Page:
The genealogy of auditory-sonorous power and resistance
Continuing our journey in Foucault’s intellectual history, we now reach the 1970s. The period marks Foucault’s introduction of the genealogical approach to history, where the issue of power and its articulation with knowledge really occupies the center. Again, we will mostly have to restrain from entering into any broad discussions on the general lines of Foucault’s thinking, but will instead keep on following the development of the “auditory-sonorous.” Without doubt, the most generally known idea in Foucault’s 1970s work,
and probably in his œuvre taken as a whole, is the Panopticon, i.e. the general scheme of surveillance and disciplinary power. Foucault elaborated this on a variety of occasions, e.g. in his early 1970s Collège de France lectures, but the idea became generally known and highly inﬂuential through Discipline and Punish (originally published in 1975). British philosopher Jeremy Bentham introduced the concept, ﬁrst in 1787, in a series of letters. These provide the key textual source for Foucault, out of which he develops his conception of panopticism as the general scheme of modern disciplinary power. When we read it in its entire length, Bentham’s title for his invention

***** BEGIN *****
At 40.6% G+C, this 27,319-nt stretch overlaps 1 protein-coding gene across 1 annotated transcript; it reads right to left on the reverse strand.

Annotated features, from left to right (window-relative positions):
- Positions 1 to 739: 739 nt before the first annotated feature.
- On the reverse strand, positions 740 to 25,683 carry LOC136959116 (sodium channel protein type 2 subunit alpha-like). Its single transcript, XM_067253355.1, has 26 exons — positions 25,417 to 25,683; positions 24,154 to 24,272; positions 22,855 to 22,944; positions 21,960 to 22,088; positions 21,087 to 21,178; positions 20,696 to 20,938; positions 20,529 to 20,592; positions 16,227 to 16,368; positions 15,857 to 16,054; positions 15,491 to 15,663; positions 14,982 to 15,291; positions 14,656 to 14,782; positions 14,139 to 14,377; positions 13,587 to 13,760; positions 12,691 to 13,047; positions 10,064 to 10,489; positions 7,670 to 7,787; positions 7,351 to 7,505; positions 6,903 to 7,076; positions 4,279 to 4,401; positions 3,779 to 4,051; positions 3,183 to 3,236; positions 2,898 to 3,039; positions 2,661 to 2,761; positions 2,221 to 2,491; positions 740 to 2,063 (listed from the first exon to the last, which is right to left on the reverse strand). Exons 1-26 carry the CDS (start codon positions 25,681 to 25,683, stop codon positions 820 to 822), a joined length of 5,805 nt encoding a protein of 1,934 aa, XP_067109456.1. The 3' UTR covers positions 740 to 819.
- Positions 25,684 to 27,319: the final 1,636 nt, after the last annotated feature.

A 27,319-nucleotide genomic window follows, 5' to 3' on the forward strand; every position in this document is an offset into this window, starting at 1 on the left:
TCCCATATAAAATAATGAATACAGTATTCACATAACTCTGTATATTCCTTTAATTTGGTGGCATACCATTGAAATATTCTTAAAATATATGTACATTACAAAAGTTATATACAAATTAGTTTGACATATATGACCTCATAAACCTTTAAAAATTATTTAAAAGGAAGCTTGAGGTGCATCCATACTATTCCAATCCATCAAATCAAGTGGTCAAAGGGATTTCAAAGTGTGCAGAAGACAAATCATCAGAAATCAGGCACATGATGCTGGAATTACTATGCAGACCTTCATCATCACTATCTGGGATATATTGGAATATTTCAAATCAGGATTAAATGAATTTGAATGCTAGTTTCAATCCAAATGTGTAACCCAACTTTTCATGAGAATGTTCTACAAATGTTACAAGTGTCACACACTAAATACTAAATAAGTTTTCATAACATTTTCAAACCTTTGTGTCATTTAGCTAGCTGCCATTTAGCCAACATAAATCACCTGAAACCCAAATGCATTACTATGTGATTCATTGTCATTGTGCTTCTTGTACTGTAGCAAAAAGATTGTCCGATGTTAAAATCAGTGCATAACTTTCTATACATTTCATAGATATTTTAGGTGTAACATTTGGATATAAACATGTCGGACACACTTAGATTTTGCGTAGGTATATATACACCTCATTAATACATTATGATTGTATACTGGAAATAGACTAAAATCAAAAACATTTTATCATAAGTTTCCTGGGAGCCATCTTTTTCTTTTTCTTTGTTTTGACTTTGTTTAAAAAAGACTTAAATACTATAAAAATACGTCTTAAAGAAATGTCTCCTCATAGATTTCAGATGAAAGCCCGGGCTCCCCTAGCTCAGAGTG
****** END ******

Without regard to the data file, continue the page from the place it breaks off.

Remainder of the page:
already explains that it is not about the design of some particular institution (e.g. the prison), but indeed, about the general model of surveillancepower, to be applied in any number of diﬀerent social contexts, and groups of persons:
Panopticon: or the Inspection-House: Containing the Idea of a New Principle of Construction Applicable to Any Sort of Establishment, in which Persons of Any Description are to Be Kept Under Inspection; and in particular to Penitentiary-Houses, Prisons, Houses of Industry, Work-Houses, Poor-Houses, Lazarettos, Manufactories, Hospitals, Mad-Houses, and Schools: with a Plan of Management Adapted to the Principle: in a Series of Letters.